The DUP claims 56 percent of Unionists (a combination of UUP, DUP and UKUP) are opposed to the deal, and that more are coming on board as they read the agreement. Others say the “No” campaign has peaked too early and this week will see a vigorous fightback.
The UDP, linked to the paramilitary UDA, said the “No” campaign was leading nowhere, with spokesman David Adams saying rejection could result in an unprecedented level of violence, predicting an “apocalyptic sense of hopelessness.”
The UDA, meanwhile, came out this week in support of the deal, claiming it could never lead to a united Ireland and that the union with Britain is safe. The UDA said 30 years of IRA violence had failed.
The DUP had predicted a total British Army withdrawal by October, although a bug, discovered in the home of senior republican Gerry Kelly showed the old mindset is still rigidly in place.
Already one mystery group had spent l10,000 advertising in favor of a negative vote in the two Belfast unionist newspapers, the Newletter and the Telegraph. The group, calling itself only the “Silent Majority,” claimed it would be “suicidal” to vote “Yes”.
Sinn Fein set May 10th for its special ard fheis to decide whether to support the Good Friday Agreement, although party president, Gerry Adams, has already predicted it will be approved in both parts of Ireland.
Adams met with both the taoiseach and the British prime minister during the week, coming out of both meetings saying the union was “weakened” and the agreement was an advance for Nationalists.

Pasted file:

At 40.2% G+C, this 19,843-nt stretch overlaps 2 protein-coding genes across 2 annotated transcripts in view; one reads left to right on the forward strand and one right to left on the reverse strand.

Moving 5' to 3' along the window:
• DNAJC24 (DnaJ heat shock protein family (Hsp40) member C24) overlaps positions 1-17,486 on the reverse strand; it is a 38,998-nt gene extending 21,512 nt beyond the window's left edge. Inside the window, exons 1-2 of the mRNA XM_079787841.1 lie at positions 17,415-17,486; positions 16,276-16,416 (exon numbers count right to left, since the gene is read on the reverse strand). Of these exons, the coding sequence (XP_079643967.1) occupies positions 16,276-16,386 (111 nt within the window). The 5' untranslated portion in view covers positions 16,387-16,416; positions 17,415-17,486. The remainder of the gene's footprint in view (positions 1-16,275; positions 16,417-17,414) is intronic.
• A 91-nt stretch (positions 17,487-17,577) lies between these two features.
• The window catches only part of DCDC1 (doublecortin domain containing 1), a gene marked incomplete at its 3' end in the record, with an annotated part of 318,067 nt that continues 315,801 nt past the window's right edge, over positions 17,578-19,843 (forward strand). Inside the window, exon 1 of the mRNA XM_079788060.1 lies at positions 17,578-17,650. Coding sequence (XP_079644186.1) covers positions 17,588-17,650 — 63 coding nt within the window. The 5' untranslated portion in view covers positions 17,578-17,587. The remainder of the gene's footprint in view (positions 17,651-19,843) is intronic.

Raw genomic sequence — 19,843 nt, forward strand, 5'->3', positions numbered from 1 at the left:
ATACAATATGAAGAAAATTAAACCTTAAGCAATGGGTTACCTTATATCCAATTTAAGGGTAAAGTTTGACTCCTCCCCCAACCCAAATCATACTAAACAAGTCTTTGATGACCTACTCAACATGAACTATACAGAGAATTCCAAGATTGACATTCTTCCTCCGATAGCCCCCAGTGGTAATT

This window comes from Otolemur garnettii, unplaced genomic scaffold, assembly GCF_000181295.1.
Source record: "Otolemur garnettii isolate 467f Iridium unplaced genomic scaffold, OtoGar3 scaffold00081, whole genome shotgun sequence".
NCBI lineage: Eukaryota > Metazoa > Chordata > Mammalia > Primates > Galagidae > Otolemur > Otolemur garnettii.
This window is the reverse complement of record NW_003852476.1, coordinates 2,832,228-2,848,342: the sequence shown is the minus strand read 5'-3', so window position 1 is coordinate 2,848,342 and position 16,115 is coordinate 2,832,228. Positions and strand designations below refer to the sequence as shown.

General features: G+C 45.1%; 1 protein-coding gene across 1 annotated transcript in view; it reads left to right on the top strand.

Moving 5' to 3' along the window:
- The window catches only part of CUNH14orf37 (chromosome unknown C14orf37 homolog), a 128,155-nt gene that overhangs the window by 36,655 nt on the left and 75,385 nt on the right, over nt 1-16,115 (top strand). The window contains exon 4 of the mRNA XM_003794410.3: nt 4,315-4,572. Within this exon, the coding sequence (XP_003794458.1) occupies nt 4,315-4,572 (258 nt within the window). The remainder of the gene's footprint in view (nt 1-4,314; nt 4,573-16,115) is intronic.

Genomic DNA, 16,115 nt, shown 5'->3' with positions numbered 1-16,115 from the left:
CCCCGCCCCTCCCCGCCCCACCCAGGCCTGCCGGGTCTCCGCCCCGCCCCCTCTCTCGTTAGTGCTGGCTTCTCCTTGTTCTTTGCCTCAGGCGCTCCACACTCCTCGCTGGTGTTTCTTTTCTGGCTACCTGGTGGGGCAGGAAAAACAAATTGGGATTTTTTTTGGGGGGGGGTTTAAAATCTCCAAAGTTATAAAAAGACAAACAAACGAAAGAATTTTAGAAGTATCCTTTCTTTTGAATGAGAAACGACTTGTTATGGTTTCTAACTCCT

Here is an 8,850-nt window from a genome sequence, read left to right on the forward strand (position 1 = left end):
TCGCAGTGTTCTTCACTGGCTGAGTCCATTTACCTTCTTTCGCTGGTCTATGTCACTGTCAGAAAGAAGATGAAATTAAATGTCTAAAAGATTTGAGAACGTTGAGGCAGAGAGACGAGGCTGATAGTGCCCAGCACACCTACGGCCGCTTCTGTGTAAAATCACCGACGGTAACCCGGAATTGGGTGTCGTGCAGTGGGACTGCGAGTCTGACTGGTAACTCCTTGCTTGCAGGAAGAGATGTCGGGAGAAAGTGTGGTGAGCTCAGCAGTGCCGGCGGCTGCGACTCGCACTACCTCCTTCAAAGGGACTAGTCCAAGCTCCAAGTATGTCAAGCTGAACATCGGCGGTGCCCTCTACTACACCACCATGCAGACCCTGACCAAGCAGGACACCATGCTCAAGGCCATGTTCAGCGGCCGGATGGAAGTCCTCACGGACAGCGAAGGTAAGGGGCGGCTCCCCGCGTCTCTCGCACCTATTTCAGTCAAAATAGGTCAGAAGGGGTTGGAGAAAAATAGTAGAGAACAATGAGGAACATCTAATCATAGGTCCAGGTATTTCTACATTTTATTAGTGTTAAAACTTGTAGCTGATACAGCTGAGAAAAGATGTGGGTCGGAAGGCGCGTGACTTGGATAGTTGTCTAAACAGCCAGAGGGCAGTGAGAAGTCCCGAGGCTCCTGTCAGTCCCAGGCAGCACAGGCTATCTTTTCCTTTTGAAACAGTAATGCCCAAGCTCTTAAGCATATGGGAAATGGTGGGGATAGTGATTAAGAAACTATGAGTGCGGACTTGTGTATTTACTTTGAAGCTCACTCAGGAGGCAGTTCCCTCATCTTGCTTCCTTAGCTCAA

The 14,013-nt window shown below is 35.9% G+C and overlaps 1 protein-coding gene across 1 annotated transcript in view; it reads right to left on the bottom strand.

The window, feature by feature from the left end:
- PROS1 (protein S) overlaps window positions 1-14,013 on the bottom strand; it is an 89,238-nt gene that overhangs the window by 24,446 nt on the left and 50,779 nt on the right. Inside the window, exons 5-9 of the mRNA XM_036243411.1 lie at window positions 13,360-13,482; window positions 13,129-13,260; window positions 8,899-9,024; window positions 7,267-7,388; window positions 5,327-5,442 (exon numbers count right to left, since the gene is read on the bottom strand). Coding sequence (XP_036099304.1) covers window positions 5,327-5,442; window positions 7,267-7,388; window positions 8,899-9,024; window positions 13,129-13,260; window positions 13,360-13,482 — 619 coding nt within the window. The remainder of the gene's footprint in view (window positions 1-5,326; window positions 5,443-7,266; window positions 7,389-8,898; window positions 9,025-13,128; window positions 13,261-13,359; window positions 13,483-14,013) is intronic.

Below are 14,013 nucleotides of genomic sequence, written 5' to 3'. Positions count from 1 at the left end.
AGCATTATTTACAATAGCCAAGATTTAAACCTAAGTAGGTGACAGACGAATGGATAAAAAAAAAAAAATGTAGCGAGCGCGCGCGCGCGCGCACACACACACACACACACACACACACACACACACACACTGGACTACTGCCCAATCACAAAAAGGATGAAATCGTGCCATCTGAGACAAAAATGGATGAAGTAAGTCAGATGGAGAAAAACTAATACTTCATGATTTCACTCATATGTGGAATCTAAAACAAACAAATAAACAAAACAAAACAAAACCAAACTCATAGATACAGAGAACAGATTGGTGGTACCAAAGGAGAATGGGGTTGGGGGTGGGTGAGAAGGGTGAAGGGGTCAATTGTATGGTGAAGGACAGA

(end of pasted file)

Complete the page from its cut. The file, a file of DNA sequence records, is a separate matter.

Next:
Sinn Fein and the SDLP’s battle to get root-and-branch reform of the RUC was also dealt a blow this week with its chief constable, Ronnie Flanagan, signaling he would fight to the end to defense the force.
Flanagan said the RUC had been a “bulwark between anarchy and disorder” and spoke of his “wonderment” at the proposed mass release of prisoners. He claimed the commission’s inquire into the RUC was politically-motivated.
In an interview published in the pro-union, Conservative Daily Telegraph, Flanagan said the RUC’s “operational independence” must not be undermined and that his officers had faced a “bombardment of propaganda” in recent years.
Better news for the process arrived with the announcement that five republican prisoners are to be transferred to jails in the Republic. The “Balcombe Street Four” and Paul Magee are to be rehoused in Portlaoise.
Hugh Doherty, Joe O’Connell, Eddie Butler and Henry Duggan have already served morw than 22 years in jail in Britain after their convictions for a string of shootings and bombings in London and elsewhere.
A dispute is growing, however, over whether Sinn Fein members will be allowed to sit as ministers in the power-sharing executive before the IRA has handed over any weapons.
The UUP is insisting that no person will be able to serve as a minister before actual decommissioning, and that all IRA weapons must be handed over before two years has elapsed.
Blair said in the House of Commons it would be a “travesty of democracy if parties associated with paramilitaries held executive office in the assembly while they continued to be engaged in or threaten terrorism.”